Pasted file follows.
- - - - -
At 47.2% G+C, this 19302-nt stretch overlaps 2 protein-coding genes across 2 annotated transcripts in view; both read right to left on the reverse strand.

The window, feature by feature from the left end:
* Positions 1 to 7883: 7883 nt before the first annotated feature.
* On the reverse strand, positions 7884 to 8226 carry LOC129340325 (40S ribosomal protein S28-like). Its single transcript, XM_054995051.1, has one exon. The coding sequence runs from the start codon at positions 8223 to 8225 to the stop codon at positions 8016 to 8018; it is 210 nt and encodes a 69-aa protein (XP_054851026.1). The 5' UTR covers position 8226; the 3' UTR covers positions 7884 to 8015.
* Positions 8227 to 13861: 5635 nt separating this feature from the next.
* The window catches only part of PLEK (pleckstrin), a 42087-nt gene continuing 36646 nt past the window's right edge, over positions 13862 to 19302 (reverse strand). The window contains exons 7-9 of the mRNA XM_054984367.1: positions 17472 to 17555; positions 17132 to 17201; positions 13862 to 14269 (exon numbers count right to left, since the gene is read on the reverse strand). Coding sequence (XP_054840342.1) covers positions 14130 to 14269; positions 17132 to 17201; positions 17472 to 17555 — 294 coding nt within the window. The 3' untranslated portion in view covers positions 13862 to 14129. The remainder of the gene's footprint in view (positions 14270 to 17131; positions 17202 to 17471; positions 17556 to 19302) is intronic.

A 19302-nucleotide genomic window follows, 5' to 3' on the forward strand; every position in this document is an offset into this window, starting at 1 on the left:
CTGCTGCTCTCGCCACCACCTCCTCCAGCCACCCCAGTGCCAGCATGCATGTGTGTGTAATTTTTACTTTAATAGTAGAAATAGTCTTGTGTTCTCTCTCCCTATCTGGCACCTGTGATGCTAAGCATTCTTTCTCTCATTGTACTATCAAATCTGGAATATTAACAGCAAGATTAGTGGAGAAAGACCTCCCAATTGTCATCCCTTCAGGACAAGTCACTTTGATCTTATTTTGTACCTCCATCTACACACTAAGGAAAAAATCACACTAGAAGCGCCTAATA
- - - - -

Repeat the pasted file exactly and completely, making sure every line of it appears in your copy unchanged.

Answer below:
At 47.2% G+C, this 19302-nt stretch overlaps 2 protein-coding genes across 2 annotated transcripts in view; both read right to left on the reverse strand.

The window, feature by feature from the left end:
* Positions 1 to 7883: 7883 nt before the first annotated feature.
* On the reverse strand, positions 7884 to 8226 carry LOC129340325 (40S ribosomal protein S28-like). Its single transcript, XM_054995051.1, has one exon. The coding sequence runs from the start codon at positions 8223 to 8225 to the stop codon at positions 8016 to 8018; it is 210 nt and encodes a 69-aa protein (XP_054851026.1). The 5' UTR covers position 8226; the 3' UTR covers positions 7884 to 8015.
* Positions 8227 to 13861: 5635 nt separating this feature from the next.
* The window catches only part of PLEK (pleckstrin), a 42087-nt gene continuing 36646 nt past the window's right edge, over positions 13862 to 19302 (reverse strand). The window contains exons 7-9 of the mRNA XM_054984367.1: positions 17472 to 17555; positions 17132 to 17201; positions 13862 to 14269 (exon numbers count right to left, since the gene is read on the reverse strand). Coding sequence (XP_054840342.1) covers positions 14130 to 14269; positions 17132 to 17201; positions 17472 to 17555 — 294 coding nt within the window. The 3' untranslated portion in view covers positions 13862 to 14129. The remainder of the gene's footprint in view (positions 14270 to 17131; positions 17202 to 17471; positions 17556 to 19302) is intronic.

A 19302-nucleotide genomic window follows, 5' to 3' on the forward strand; every position in this document is an offset into this window, starting at 1 on the left:
CTGCTGCTCTCGCCACCACCTCCTCCAGCCACCCCAGTGCCAGCATGCATGTGTGTGTAATTTTTACTTTAATAGTAGAAATAGTCTTGTGTTCTCTCTCCCTATCTGGCACCTGTGATGCTAAGCATTCTTTCTCTCATTGTACTATCAAATCTGGAATATTAACAGCAAGATTAGTGGAGAAAGACCTCCCAATTGTCATCCCTTCAGGACAAGTCACTTTGATCTTATTTTGTACCTCCATCTACACACTAAGGAAAAAATCACACTAGAAGCGCCTAATA